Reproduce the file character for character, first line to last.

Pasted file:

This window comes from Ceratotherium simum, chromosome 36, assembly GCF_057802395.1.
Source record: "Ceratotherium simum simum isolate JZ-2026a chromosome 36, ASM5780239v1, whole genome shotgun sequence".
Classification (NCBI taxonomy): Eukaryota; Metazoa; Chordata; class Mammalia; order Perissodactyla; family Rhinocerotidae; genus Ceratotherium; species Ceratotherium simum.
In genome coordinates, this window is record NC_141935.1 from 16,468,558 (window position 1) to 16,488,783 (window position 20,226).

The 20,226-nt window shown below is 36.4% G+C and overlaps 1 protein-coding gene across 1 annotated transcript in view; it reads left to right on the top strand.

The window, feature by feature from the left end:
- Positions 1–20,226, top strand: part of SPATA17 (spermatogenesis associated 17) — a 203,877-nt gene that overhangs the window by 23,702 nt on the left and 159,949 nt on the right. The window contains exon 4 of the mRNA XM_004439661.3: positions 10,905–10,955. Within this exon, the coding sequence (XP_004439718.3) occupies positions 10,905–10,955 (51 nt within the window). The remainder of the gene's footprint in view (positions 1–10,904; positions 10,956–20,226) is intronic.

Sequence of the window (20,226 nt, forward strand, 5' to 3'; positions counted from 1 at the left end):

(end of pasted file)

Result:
This window comes from Ceratotherium simum, chromosome 36, assembly GCF_057802395.1.
Source record: "Ceratotherium simum simum isolate JZ-2026a chromosome 36, ASM5780239v1, whole genome shotgun sequence".
Classification (NCBI taxonomy): Eukaryota; Metazoa; Chordata; class Mammalia; order Perissodactyla; family Rhinocerotidae; genus Ceratotherium; species Ceratotherium simum.
In genome coordinates, this window is record NC_141935.1 from 16,468,558 (window position 1) to 16,488,783 (window position 20,226).

The 20,226-nt window shown below is 36.4% G+C and overlaps 1 protein-coding gene across 1 annotated transcript in view; it reads left to right on the top strand.

The window, feature by feature from the left end:
- Positions 1–20,226, top strand: part of SPATA17 (spermatogenesis associated 17) — a 203,877-nt gene that overhangs the window by 23,702 nt on the left and 159,949 nt on the right. The window contains exon 4 of the mRNA XM_004439661.3: positions 10,905–10,955. Within this exon, the coding sequence (XP_004439718.3) occupies positions 10,905–10,955 (51 nt within the window). The remainder of the gene's footprint in view (positions 1–10,904; positions 10,956–20,226) is intronic.

Sequence of the window (20,226 nt, forward strand, 5' to 3'; positions counted from 1 at the left end):